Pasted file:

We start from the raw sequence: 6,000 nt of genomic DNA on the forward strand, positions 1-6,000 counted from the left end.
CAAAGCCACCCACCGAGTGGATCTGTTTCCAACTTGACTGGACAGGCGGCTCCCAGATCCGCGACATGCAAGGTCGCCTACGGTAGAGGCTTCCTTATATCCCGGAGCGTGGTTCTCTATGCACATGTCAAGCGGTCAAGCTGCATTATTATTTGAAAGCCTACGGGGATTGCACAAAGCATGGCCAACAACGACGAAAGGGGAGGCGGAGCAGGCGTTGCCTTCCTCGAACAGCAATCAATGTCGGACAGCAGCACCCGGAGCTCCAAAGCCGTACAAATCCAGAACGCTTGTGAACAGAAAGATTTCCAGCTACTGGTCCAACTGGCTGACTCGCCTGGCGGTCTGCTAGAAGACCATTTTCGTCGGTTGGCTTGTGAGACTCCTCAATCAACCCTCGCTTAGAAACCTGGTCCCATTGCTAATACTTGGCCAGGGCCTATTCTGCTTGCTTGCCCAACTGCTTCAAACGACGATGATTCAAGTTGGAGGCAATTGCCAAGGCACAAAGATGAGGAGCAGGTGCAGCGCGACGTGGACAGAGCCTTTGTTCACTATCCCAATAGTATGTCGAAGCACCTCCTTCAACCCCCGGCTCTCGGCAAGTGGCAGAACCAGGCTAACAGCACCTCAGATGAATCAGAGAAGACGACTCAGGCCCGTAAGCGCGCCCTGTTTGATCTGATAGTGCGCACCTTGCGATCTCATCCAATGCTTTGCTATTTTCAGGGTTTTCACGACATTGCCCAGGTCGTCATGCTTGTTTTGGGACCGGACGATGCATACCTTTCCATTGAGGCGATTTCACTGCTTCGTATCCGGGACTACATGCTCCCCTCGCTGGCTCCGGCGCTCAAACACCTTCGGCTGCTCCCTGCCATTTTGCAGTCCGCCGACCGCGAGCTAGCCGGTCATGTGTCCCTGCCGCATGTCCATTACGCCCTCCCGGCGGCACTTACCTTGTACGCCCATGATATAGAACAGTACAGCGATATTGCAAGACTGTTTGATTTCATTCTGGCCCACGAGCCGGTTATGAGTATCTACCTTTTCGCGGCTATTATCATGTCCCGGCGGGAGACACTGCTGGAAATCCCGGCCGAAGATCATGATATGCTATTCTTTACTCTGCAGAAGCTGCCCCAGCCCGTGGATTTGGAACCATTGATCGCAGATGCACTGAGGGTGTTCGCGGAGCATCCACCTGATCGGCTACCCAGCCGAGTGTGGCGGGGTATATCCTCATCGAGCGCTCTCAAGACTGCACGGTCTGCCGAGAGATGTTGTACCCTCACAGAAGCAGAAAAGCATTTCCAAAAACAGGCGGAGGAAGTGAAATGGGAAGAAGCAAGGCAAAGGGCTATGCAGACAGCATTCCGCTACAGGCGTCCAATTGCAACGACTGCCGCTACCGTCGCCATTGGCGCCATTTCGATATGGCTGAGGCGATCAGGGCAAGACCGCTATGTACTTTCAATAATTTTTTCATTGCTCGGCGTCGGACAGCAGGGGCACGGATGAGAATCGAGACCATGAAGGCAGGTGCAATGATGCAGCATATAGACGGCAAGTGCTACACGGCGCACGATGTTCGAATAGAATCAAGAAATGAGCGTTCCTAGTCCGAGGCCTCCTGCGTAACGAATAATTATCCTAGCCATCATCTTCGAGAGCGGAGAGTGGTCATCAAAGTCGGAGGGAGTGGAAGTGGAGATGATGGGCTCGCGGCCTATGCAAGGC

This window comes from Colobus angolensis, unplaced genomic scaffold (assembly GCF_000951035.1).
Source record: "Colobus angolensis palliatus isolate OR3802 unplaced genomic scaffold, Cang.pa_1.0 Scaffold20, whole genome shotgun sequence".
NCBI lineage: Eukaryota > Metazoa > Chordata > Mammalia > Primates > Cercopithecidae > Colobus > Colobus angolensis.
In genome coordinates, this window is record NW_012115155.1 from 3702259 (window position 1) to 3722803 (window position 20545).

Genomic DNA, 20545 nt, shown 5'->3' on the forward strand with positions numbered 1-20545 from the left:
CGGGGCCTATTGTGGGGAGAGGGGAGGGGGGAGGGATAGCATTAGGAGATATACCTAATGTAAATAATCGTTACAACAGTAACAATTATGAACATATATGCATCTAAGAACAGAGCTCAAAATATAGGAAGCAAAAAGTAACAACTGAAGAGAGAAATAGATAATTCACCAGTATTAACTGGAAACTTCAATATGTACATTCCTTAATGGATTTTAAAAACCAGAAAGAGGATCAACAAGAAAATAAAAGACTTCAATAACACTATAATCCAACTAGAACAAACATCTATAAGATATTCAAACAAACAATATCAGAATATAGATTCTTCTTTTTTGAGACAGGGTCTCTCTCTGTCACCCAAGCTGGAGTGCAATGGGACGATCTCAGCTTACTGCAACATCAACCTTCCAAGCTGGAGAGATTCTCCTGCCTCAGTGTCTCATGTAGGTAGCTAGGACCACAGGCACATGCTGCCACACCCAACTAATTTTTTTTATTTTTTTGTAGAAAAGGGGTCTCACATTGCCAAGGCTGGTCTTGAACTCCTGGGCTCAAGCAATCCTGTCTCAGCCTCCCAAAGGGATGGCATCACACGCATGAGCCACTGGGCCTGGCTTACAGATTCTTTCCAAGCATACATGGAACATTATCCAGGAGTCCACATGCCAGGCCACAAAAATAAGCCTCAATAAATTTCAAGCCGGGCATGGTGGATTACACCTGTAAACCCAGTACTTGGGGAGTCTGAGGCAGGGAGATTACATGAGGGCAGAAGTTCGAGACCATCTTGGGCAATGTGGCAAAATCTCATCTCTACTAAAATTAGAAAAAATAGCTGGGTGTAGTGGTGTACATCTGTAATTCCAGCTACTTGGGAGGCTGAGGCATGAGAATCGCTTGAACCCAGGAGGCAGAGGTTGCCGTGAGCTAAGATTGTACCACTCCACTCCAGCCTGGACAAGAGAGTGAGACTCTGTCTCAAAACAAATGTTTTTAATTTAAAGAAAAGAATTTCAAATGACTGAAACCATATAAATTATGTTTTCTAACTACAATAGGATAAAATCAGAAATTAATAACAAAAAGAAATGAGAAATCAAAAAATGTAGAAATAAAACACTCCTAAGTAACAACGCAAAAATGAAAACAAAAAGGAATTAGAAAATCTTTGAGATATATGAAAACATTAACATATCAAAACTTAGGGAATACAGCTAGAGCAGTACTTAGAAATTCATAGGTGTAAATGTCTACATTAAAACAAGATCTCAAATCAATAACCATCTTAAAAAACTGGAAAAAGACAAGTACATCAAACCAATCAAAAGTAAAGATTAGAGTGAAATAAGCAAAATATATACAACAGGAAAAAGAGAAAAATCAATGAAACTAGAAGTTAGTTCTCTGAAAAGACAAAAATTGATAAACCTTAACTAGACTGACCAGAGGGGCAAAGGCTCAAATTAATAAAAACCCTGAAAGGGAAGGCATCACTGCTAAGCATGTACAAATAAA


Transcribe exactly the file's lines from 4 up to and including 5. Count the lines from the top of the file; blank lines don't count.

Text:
Source record: "Colobus angolensis palliatus isolate OR3802 unplaced genomic scaffold, Cang.pa_1.0 Scaffold20, whole genome shotgun sequence".
NCBI lineage: Eukaryota > Metazoa > Chordata > Mammalia > Primates > Cercopithecidae > Colobus > Colobus angolensis.